Halloween

Halloween

October 29, 2021

Halloween

Halloween is a complicated mix of traditions. Its traditions reach back to Samhain, an ancient Celtic festival during which people lit bonfires and wore costumes to ward off ghosts.

Another big influence is All Hallows Eve, the evening before All Saints Day (a day to honor all saints, set as November 1 in the eighth century by Pope Gregory I), which was later called Halloween. Over time the evening became a day filled with trick-or-treating, carving jack-o’ lanterns, eating treats and wearing costumes.

“Work With What You Got!”

©Tiny New York Kitchen © 2021 All Rights Reserved

Halloween 2017

October 31, 2017

Tiny New York Kitchen Wishes You A Very Happy Halloween!

Trick-Or-Treat

October 31, 2016

Trick-Or-Treat

In the mid-19th century, Irish immigrants to North America brought with them the Gaelic celebrations of All Hallows’ Eve, replete with trick playing and fortune telling. At that time, pranks were mild. Shop signs were switched, gates disassembled, and flour-filled socks were flung at those wearing black coats. Over time the mischief evolved into straight-up vandalism, and people often awoke on November 1st to broken windows or even blazing fires. At the height of the Great Depression, some cities considered banning the holiday. But a few cities, like Chicago, had a much better idea – to busy the idle hands of potential troublemakers with festivities and encourage homeowners to do the same. Because money was scarce, families often held “house-to-house parties,” which kept the children moving door to door for a different entertainment or treat. I guess treats are an excellent bribe for warding off mischief.

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“Work With What You Got!”

© Victoria Hart Glavin Tiny New York Kitchen © 2016 All Rights Reserved

A Safe & Happy Halloween

October 31, 2015

Tiny New York Kitchen Wishes You A Safe & Happy Halloween!

“Work With What You Got!”

© Victoria Hart Glavin Tiny New York Kitchen © 2015 All Rights Reserved

Jacques Torres Chocolate Pumpkins

October 28, 2015

Take a heavy knife to this chocolate pumpkin, not to carve a grin but to cut off pieces to eat! The hollow Jacques O’ Lantern, made by Jacques Torres, comes in two sizes and in dark or milk chocolate. Large is $30 and Small is $12.50. Sold in Jacques Torres stores only. To find a location go to www.mrchocolate.com

“Work With What You Got!”

© Victoria Hart Glavin Tiny New York Kitchen © 2015 All Rights Reserved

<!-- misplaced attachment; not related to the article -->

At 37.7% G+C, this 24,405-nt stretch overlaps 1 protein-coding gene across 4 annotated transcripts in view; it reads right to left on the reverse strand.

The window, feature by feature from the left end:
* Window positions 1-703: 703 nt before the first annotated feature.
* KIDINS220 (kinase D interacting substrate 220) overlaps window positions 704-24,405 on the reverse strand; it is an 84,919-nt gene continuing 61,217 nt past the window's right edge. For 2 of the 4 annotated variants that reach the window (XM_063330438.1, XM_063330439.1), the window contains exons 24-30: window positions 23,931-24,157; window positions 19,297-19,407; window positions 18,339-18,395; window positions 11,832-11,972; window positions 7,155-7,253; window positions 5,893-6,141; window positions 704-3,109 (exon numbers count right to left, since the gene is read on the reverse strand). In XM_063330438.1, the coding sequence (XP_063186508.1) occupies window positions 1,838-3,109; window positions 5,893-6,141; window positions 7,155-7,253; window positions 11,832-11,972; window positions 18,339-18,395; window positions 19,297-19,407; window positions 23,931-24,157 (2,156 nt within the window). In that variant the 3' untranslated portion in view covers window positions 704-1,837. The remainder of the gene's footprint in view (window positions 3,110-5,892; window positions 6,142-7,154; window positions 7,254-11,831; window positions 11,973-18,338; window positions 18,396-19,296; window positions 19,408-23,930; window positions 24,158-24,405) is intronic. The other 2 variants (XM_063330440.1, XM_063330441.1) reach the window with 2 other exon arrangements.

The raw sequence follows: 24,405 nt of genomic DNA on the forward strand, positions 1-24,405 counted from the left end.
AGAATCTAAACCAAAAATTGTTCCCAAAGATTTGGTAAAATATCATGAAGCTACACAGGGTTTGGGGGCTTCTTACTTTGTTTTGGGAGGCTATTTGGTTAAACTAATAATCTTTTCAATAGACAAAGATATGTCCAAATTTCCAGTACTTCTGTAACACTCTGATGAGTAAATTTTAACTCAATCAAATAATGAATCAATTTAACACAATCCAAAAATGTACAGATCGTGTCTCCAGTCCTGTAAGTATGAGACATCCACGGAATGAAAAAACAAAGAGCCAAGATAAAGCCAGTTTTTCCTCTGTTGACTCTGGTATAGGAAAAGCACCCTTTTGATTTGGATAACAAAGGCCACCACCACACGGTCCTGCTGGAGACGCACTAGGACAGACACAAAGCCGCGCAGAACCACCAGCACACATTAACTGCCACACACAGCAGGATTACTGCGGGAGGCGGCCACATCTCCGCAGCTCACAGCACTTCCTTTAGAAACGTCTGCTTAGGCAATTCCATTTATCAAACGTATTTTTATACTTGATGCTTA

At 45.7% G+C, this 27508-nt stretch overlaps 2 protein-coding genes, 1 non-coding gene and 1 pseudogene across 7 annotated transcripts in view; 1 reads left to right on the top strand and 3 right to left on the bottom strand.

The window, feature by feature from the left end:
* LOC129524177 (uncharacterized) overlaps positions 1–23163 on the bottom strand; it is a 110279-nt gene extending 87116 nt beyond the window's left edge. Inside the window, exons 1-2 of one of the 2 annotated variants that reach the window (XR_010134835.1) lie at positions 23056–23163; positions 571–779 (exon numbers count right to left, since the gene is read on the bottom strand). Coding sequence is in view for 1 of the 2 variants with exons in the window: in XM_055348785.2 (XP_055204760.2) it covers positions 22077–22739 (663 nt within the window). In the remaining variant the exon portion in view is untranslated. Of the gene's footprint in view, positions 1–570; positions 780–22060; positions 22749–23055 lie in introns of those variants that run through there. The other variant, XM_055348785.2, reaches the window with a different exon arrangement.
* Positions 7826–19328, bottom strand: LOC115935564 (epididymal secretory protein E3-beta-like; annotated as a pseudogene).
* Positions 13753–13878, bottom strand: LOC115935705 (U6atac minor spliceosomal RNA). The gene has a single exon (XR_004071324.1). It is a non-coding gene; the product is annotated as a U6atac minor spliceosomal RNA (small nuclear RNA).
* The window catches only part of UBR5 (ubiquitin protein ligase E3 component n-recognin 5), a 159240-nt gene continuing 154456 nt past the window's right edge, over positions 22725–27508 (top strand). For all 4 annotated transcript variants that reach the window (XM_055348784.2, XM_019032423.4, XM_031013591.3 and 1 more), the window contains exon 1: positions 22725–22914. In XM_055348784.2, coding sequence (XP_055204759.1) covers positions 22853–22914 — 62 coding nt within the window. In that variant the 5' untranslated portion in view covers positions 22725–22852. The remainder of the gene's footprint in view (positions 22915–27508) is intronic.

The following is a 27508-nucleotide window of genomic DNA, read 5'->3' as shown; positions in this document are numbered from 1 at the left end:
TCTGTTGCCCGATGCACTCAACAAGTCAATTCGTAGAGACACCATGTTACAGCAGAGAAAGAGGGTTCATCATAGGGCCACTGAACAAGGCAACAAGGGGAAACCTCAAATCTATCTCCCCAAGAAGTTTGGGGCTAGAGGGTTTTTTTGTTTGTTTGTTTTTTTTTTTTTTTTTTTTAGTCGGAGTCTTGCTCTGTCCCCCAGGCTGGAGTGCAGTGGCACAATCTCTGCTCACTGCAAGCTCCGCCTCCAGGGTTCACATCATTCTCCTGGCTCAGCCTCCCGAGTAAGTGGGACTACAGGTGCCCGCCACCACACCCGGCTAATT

Placing Pumpkins

October 25, 2015

Placing Pumpkins On My Stone Wall This Afternoon. I Love Connecticut At This Time Of Year.

“Work With What You Got!”

© Victoria Hart Glavin Tiny New York Kitchen © 2015 All Rights Reserved

Boots & Ice Cream

October 19, 2015

The New England weather has turned. This weekend I had to put away my beloved sandals and search out my colder weather boots. Yesterday it even snowed a bit and it’s not even Halloween! The creamery closes October 30th, which prompted me to get my last licks in this weekend.

“Work With What You Got!”

© Victoria Hart Glavin Tiny New York Kitchen © 2015 All Rights Reserved

Decorating For Halloween

October 17, 2015

I love adding little holiday touches with each holiday that comes during the year. Here are some skeleton clothes pins that I picked up ages ago. I decided to set them up on a ledge by my front door.

“Work With What You Got!”

© Victoria Hart Glavin Tiny New York Kitchen © 2015 All Rights Reserved

Pumpkin Plates

October 11, 2015

I picked up four of these cute pumpkin plates today. They’re adorable.

“Work With What You Got!”

© Victoria Hart Glavin Tiny New York Kitchen © 2015 All Rights Reserved

Halloween Pumpkins

October 31, 2014

A knife and a melon baller are all you need to make this Halloween “Boo!” decoration idea using pumpkins.

What You Need:

4 Pumpkins

1 Melon Baller

Petroleum Jelly

Votive Candles, Tea Lights or Small Flashlights

How To Make It:

Cut a smallish lid off of each pumpkin and scoop seeds from pumpkins.

Sketch letter of word B-O-O=! on the four pumpkins.

Using melon baller create dots that make up the letters B-O-O.

Using a knife cut out the exclamation point.

Brush all cut edges of pumpkins with petroleum jelly to prevent them from drying out.

Line pumpkins up on your porch or wherever you would like to display them. It’s best to use candles for pumpkins you display outdoors, and small flight lights when decorating indoors. 

Always supervise and help young children when they are working with sharp materials. 

"Work With What You Got!"

© Victoria Hart Glavin

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